I was stunned to hear an otherwise reasonable senior Chinese official recently tell me that Japan and South Korea were a threat to China because the democratic systems of those countries would be less efficient at controlling the virus. There is already an emerging battle between China on the one hand and the United States and other democracies on the other about whether China’s authoritarian model or the open democratic model are more appropriate for developing Asia. Western commentators have noted Taiwan’s relative success in dealing with the virus and have argued that this shows the weaknesses of the Chinese system, but the Chinese propaganda machine is trying to claim that the opposite is true. For now, the Chinese Communist Party appears to have the weaker case, but the coronavirus has clearly become a new front in the ideological contest over the future of Asia.

3. Anesthetizing U.S.-China decoupling but accelerating it too

While the coronavirus will clearly stunt GDP growth across the region — probably zero growth for Japan, South Korea and China for the first two quarters of 2020 — the virus has also prompted the Trump administration to give China more time to complete its commitments under “phase one” of the U.S.-China trade deal — commitments that China was unlikely to make and that might have triggered more retaliation from the United States as a result. If the virus continues to spread in the fall, however, it could accelerate the partial decoupling of supply chains already triggered by the U.S.-China trade war.

4. Threatening incumbent parties

Donald Trump, Shinzo Abe and Moon Jae-in have all had early missteps with the coronavirus. The first test of the political damage will come with the April elections in South Korea. Trump and Abe might have time to recover before they face elections (in the fall for Trump and 2021 for Abe’s tenure in the ruling party) because macroeconomic modeling of natural disasters like pandemics usually features a rapid increase in GDP growth once the crisis has passed and people begin shopping, traveling and working again. But if there is clear evidence that more people died because of early mismanagement or if the virus returns with a vengeance in the fall as some expect, then the political damage to incumbent parties in democratic states will be substantial.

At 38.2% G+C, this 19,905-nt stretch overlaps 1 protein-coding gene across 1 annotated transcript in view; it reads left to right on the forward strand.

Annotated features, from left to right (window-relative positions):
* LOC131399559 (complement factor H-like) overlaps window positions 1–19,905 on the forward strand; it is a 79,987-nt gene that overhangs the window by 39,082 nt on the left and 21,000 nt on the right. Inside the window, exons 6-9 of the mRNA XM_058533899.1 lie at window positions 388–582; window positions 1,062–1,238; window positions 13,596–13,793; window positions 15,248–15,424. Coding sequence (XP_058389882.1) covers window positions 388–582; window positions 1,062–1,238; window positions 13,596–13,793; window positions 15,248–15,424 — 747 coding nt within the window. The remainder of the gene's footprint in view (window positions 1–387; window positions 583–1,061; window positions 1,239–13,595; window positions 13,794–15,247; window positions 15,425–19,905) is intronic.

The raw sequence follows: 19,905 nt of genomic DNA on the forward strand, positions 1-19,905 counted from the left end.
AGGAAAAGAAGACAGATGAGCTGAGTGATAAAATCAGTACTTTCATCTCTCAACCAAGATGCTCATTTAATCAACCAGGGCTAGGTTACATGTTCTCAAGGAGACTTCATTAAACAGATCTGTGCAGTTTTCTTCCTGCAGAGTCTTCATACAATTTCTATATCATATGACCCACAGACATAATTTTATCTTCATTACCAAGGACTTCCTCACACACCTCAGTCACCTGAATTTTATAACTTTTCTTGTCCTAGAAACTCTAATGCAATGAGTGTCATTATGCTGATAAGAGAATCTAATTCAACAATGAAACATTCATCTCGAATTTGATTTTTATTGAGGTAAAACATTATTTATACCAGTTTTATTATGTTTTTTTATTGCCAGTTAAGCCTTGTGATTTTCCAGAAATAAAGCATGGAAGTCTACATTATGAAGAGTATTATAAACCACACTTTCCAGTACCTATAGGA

5. Shaking Pyongyang’s confidence

The North Korean regime has claimed there are no cases, and Pyongyang certainly is prepared to take the most draconian steps to contain the virus. But with over 80,000 cases already reported in China, it is hard to imagine that the virus has not already entered North Korea’s already sickly population and rickety health system. The regime withstood a famine that killed millions in the 1990s, but if North Korea becomes the epicenter for the disease, this will change Chinese, Russian and South Korea calculations about interactions with the North and may change Kim Jong-un’s strategic patience toward Seoul and Washington — adding yet another unpredictable factor.

While the pattern so far has been for the coronavirus to add more viscosity than collaboration, one can still hope that political leaders will be wise enough to recognize that blaming others will only make their own electoral and health situations worse — and that they might see the political, economic and public health advantages of emphasizing mutual support and cooperation going forward.